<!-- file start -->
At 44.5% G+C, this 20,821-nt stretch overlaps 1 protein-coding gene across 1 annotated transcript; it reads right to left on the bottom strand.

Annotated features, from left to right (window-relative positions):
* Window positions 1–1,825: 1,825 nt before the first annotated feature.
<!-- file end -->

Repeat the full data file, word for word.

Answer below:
At 44.5% G+C, this 20,821-nt stretch overlaps 1 protein-coding gene across 1 annotated transcript; it reads right to left on the bottom strand.

Annotated features, from left to right (window-relative positions):
* Window positions 1–1,825: 1,825 nt before the first annotated feature.